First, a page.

A few months I was at an art exhibition opening in Raglan, and I was possibly the youngest person there. The crowd was mainly middle-aged folks, and the entertainment was provided by an elderly gentleman who told a joke that went a little somethin’ like this:
A man found a bottle, rubbed it and a genie appeared and promised to grant the man one wish for setting him free. So the man said, “OK, my wish is for there to be a bridge between New Zealand and Australia.”
The genie replied, “I can only grant wishes for things that are possible! A bridge between Australia and New Zealand is too far! Not even the best engineers can manage that! Wish again plz.”
So the man said, “OK, well, I wish that I could understand my wife.”
The genie paused, and then said, “Hmm… Let me have a think about that bridge idea again…”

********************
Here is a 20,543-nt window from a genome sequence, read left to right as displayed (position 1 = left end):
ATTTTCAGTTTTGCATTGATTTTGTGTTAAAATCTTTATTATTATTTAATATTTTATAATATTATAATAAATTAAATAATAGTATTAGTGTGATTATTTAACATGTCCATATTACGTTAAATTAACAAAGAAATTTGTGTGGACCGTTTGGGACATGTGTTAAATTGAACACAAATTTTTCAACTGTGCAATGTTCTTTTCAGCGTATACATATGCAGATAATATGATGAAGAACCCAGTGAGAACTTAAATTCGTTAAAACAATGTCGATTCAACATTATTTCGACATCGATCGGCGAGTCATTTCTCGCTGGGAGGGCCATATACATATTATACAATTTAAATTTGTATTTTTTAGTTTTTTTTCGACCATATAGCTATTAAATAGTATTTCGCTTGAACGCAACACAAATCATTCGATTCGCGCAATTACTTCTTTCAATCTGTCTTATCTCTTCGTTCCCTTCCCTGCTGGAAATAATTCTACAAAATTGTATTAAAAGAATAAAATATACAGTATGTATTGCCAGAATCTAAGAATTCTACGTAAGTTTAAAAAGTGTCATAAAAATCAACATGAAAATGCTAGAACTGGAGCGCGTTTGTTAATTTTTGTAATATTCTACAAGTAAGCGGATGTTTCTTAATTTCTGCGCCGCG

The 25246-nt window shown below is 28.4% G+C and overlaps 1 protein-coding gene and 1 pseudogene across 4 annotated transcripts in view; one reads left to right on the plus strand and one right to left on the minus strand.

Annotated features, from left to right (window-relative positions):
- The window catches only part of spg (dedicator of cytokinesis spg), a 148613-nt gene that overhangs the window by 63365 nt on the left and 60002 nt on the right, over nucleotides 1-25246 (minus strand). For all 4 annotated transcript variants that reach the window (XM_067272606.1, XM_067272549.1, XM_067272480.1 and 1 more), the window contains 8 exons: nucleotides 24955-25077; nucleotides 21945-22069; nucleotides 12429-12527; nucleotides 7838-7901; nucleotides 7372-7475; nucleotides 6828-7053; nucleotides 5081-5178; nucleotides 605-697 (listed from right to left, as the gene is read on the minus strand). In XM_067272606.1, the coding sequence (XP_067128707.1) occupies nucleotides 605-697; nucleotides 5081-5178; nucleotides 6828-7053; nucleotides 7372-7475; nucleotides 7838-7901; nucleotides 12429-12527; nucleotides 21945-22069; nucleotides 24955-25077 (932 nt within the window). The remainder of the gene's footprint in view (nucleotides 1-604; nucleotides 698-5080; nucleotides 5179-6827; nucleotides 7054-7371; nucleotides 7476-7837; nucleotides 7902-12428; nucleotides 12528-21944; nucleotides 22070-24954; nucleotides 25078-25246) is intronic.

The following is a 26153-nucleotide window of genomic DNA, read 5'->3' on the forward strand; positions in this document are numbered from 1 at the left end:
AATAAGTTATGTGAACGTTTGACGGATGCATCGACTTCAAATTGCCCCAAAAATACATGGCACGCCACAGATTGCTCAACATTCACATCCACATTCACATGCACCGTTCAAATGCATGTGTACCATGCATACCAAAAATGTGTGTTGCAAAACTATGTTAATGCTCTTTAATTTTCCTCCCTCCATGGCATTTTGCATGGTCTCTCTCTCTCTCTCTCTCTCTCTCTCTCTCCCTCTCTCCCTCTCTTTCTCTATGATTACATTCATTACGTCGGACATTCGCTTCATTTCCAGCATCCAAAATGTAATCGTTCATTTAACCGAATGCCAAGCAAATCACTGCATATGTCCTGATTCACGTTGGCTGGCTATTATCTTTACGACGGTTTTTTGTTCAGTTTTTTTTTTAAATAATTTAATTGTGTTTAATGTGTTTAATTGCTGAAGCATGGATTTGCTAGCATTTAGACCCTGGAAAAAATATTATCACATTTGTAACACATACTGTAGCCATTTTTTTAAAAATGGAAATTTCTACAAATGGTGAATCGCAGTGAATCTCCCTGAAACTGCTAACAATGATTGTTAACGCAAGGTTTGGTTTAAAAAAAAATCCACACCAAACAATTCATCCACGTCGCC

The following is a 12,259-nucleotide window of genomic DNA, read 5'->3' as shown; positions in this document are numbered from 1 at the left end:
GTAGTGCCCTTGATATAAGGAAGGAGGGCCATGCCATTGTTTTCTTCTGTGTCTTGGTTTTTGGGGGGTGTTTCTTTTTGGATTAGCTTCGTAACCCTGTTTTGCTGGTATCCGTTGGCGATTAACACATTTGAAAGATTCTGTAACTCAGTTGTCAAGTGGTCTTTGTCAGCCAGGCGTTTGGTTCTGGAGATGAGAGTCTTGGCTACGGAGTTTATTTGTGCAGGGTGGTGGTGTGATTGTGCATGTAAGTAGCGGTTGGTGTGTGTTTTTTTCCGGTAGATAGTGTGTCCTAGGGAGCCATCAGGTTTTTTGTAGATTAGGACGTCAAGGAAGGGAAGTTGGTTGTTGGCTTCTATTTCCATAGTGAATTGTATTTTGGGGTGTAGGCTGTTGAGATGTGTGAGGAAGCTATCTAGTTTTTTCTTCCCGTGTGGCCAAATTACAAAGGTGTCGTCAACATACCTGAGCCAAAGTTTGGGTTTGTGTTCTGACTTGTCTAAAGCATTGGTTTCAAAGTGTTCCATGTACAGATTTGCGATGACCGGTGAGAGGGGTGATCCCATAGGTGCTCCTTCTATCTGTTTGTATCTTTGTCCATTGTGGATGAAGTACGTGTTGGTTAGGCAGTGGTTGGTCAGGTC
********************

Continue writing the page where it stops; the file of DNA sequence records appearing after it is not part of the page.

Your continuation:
The joke brought much raucous laughter to the (wined and cheesed) middle-aged audience. But I did not lolz. Instead I was thinking, “Wait, was that a sexist joke? And if so, who was it sexist towards?”
Then I realised – the men were laughing at it from the perspective of, “Ha ha! Women are so confusing and hard to understand! No wonder the genie couldn’t change her!” and the women were laughing at it from the perspective of, “Ha ha! Men are so bad at reading emotion and subtext! No wonder the genie couldn’t change him!”
It was like the middle-age comedy version of an optical illusion – a joke that is funny to everyone who hears it, but for different reasons.
And so it made me wonder – am I going to get to a point in my life where I’ll be laughing at jokes about how men are X and women are Y?
Oh, I hope not. Pass the Courvoisier.